The Singapore government has ordered the shutdown of a socio-political website for publishing “objectionable content” that allegedly undermined public order and national harmony. The order was announced and carried out on May 3, 2015, which coincided with the celebration of World Press Freedom Day.
This is the first time that a website was taken down by the government in relation to the licensing laws under the Internet Code of Practice passed in 2013.
The Real Singapore is a website notorious for using sensationalism to attract readers. Many accused it of publishing articles that promote xenophobia. But on May 3 it ceased operations after receiving an ultimatum from the government ordering it to remove the content of its website and social media postings within six hours. Its editors, Singaporean Yang Kaiheng and his Australian girlfriend Ai Takagi, were earlier charged with sedition.
The Media Development Authority (MDA) said the order was made because The Real Singapore published several articles that sought “to incite anti-foreigner sentiments” in Singapore:
The MDA believes this editorial strategy of deceiving readers and doctoring articles was an attempt to increase traffic to TRS, and thus boost advertising revenue. In so doing, TRS, including its two foreign editors, were seeking to make profit at the expense of Singapore’s public interest and national harmony.
The Real Singapore has angered readers in the past, but its sudden closure worried many bloggers, activists, and media freedom advocates.
Disproportionate power vested in a statutory board, and unclear guidelines on actions to be taken against objectionable content.
The group asked why the government singled out The Real Singapore when other mainstream websites are also guilty of publishing ‘objectionable content’:
Objectionable, fabricated and plagiarised content is a regular practice in both mainstream and online media, and most certainly undesirable. But what gives MDA the right to stop the operation of a website on this basis? Websites managed by traditional news outlets have also been known to have fabricated content. Does MDA intend to take action against any website that plagiarises or fabricates content?
Braema Mathi from the human rights group MARUAH described the MDA action as an attack on free speech:
The Media Development Authority’s draconian measures are not the best way to do so, as they legitimise excessive intervention by the state and set a precedent for the diminution of our online space.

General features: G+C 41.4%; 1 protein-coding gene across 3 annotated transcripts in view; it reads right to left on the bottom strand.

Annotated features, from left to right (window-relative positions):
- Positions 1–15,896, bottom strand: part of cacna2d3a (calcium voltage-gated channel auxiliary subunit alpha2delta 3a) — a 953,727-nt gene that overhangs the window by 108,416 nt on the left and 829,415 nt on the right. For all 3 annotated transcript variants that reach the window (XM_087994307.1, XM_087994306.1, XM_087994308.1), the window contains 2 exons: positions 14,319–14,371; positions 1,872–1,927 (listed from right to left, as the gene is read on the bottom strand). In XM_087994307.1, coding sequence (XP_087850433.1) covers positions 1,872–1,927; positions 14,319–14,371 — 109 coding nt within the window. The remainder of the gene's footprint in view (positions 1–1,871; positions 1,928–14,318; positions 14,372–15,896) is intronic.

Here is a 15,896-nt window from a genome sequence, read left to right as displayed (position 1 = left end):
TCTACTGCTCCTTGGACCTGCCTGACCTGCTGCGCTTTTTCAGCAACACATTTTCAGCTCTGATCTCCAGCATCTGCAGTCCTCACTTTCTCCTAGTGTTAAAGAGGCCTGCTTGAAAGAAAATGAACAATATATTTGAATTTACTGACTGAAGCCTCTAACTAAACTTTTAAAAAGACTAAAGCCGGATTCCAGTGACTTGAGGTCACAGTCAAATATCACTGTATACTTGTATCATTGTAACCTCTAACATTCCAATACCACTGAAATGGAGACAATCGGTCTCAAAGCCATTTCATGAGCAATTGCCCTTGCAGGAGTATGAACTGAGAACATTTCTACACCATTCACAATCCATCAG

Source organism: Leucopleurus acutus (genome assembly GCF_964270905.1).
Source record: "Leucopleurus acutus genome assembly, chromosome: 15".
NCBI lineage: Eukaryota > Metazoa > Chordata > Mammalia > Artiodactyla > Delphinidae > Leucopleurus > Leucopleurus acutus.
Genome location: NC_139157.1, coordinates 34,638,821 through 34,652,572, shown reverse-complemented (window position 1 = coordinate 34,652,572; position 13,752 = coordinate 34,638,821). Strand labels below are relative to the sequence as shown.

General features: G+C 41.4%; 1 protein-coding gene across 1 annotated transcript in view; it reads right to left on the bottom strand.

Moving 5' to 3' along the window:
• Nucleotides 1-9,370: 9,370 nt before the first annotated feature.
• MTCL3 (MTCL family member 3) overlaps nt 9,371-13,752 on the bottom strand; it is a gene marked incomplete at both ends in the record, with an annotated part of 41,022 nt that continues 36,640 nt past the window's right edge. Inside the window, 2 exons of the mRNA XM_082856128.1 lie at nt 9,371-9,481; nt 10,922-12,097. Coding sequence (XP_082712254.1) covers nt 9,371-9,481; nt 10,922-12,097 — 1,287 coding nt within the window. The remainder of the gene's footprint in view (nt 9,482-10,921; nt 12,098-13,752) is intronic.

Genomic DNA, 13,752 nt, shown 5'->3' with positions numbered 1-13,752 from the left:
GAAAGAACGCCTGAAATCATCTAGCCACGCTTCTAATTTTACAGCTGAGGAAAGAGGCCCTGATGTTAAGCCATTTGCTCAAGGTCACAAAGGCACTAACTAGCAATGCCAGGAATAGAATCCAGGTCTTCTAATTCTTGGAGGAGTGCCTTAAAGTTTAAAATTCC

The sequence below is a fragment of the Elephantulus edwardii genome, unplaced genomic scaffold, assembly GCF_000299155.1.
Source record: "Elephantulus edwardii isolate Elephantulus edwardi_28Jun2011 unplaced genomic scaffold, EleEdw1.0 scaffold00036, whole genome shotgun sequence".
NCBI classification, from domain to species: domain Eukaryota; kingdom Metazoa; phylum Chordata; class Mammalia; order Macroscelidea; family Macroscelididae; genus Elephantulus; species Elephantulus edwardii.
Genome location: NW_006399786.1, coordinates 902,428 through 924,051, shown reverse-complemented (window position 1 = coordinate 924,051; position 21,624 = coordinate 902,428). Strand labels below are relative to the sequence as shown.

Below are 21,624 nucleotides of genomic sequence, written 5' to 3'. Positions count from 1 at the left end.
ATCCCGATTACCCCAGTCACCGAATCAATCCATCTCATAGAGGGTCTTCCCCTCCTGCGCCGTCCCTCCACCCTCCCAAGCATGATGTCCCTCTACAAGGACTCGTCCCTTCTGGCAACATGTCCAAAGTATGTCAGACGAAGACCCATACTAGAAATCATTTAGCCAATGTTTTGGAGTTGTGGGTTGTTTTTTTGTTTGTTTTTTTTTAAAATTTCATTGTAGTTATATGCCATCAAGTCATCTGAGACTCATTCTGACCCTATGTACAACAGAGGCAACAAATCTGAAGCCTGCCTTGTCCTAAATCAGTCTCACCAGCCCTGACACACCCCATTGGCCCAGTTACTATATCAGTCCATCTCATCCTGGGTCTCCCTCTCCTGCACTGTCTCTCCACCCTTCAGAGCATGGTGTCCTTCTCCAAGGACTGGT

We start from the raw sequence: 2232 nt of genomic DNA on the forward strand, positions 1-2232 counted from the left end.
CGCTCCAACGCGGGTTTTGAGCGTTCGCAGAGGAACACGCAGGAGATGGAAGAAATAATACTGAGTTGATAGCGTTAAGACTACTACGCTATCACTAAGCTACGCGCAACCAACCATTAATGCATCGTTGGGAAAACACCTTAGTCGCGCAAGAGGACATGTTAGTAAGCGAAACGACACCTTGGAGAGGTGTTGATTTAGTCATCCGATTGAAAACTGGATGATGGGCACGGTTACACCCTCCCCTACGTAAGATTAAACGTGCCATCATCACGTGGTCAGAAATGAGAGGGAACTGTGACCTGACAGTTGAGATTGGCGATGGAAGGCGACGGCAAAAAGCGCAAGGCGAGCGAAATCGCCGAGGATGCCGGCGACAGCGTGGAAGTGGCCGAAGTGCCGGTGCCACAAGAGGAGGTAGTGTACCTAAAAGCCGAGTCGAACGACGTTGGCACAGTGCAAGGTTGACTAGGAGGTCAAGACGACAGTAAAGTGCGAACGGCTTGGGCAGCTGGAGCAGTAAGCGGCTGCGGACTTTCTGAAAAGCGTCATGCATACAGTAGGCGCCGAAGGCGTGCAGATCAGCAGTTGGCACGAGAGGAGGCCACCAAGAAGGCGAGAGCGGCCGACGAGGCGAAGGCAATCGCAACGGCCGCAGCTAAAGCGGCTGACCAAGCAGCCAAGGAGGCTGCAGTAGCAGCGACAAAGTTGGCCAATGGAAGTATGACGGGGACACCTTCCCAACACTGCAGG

The sentiment of writer Ng Yi Shu reflected the reaction of many who have low opinion for The Real Singapore:
I hate The Real Singapore. I rarely hate things, let alone express my hate for it.
It was a relief to see it go – but the MDA’s move will not resolve the underlying problems that led to the site’s proliferation.
It would not resolve the close-mindedness of Singaporeans; it would not resolve the latent irrational anger and lack of proper discourse; it would not resolve our cravings for sensationalism.
These are problems only we can solve.
Another writer, Banalysis, questions the excessive action made by the government against a ‘discredited website’:
If a discredited website run by three amateurs could undermine the social fabric of our nation, then our supposedly robust and resilient racial-religious harmony is but a happy delusion. Surely fifty years of nation building can’t be threatened by some second-rate news site.
Journalist Kirsten Han notes that due process was violated since the sedition trial of the editors is not yet over:
It’s not freedom if the state has the power to order a shutdown even before due process at the courts has been concluded, and we’re meant to feel relieved and grateful that they’ve only done it once (so far).
Writing for the Asian Correspondent, Carlton Tan reminds readers about the dangers of sedition law in Singapore. “It has shown how vacuous these vague notions of sedition,” he wrote.
That MDA is the greater and more insidious threat to us all can be seen from this very action. Shrouded in a non-transparent process, it goes out to ban a website. It flings accusations without offering proof. More dangerously, it plants the idea that it has the right to adjudicate truth and falsehood.
This case shows that Singapore’s so-called ‘light touch’ policy when it comes to Internet regulation needs to be reviewed again, especially if an agency is given extensive authority to censor and remove websites.